In California vineyards, a rising star is joining two classic dry whites. Chardonnay and sauvignon blanc have long been the most popular wines in America but the new marvel is pinot grigio (sometimes called pinot gris).
In the past decade, California has seen plantings more than quadruple — from around 2,500 acres in 2000 to almost 13,000 in 2010. That’s a lot of producers banking on the popularity of this charming yet undemanding grape.
Over the years, Americans began turning to pinot grigio to satisfy the desire for a white wine that is not as rich and oaky as chardonnay but a little softer and fruitier than sauvignon blanc. Pinot grigio fits this bill perfectly with its gamut of flavors and variety of styles.
The versatile grape will grow almost anywhere, but the cooler coastal regions of California are ideal. The cool growing season produces a wine that showcases the zesty acidity that is the hallmark of its clean, crisp style.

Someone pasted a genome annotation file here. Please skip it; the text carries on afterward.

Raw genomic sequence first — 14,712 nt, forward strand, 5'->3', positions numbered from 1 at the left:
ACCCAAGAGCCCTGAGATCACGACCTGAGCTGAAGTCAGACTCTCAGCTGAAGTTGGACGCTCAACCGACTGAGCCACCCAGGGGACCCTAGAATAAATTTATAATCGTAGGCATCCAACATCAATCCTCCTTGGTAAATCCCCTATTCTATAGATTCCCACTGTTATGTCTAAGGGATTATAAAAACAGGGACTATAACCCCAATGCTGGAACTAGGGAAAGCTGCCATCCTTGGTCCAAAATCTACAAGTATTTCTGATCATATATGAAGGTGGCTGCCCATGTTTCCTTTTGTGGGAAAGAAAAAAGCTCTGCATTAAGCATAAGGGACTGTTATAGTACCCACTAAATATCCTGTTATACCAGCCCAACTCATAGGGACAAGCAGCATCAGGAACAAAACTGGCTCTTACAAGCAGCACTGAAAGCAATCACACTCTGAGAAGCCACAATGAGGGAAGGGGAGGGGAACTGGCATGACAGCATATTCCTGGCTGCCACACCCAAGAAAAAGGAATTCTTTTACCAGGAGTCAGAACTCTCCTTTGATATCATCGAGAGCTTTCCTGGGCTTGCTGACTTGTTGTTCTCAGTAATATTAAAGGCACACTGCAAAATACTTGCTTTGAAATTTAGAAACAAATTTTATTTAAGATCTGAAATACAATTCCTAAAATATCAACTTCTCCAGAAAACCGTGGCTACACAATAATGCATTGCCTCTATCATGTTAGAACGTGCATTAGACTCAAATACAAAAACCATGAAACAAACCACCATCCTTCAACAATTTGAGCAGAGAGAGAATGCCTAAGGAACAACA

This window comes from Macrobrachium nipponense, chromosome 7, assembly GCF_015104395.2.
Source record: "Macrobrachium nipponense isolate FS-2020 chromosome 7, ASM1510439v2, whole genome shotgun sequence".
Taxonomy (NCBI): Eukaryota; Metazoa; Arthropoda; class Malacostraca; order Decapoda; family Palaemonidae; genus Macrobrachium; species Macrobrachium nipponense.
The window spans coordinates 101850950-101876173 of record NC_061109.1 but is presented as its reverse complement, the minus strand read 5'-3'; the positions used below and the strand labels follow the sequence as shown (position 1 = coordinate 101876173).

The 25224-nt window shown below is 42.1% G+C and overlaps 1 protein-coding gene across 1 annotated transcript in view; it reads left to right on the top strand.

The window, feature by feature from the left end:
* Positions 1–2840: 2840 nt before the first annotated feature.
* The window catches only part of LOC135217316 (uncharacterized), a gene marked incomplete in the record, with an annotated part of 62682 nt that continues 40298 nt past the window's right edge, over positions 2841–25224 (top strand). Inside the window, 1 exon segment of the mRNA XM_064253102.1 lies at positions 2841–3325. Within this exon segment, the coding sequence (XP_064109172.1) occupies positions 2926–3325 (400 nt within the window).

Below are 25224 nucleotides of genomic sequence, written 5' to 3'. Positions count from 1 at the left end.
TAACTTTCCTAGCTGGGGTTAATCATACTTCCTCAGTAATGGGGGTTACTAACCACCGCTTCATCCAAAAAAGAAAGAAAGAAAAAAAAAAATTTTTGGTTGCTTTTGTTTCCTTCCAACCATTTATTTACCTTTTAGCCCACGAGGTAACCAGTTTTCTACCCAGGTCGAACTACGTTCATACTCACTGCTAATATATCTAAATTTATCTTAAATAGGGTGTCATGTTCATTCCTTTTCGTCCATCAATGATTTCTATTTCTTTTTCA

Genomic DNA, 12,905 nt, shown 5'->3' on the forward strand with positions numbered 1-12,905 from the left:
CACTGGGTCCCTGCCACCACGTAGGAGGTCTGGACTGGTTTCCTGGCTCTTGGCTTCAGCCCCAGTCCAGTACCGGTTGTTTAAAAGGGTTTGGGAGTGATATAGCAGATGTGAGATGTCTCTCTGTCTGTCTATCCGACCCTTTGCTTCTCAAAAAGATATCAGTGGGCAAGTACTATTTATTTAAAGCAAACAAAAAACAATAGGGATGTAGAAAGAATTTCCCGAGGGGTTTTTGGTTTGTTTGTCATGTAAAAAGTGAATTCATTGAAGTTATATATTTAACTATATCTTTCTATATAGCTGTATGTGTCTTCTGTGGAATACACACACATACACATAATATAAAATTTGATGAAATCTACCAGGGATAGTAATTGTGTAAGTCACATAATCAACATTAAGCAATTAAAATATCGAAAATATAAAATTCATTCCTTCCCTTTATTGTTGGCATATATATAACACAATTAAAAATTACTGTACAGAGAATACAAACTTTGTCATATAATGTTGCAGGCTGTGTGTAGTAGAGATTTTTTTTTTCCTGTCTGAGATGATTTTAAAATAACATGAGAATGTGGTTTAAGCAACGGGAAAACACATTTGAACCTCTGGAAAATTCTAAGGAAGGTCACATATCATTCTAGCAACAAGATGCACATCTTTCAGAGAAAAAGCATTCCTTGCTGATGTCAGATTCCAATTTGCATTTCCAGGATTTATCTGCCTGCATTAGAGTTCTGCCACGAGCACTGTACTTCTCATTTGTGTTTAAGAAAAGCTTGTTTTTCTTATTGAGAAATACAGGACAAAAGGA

Even with summer winding down and the flavors of our hearty reds around the corner, there’s still time for a refreshing engagement with this delightful grape.
- 2010 Mirassou Winery Pinot Grigio, California (about $13 retail)
- 2010 Beringer Founders’ Estate Pinot Grigio, California (about $12 retail)
- 2010 Concannon Vineyards Pinot Grigio, California (about $12 retail)
- 2010 Tamas Estates Pinot Grigio, California (about $12 retail)
- 2010 Cupcake Vineyards Pinot Grigio, California (about $10 retail)
- 2010 Sterling Vineyards Vintner’s Collection Pinot Grigio, California (about $16 retail)
- 2009 MacMurray Ranch Sonoma Coast Pinot Gris, California (about $28 retail)
- 2010 Swanson Vineyards Pinot Grigio, California (about $26 retail)
- 2010 Coppola Diamond Pinot Grigio, California (about $16 retail)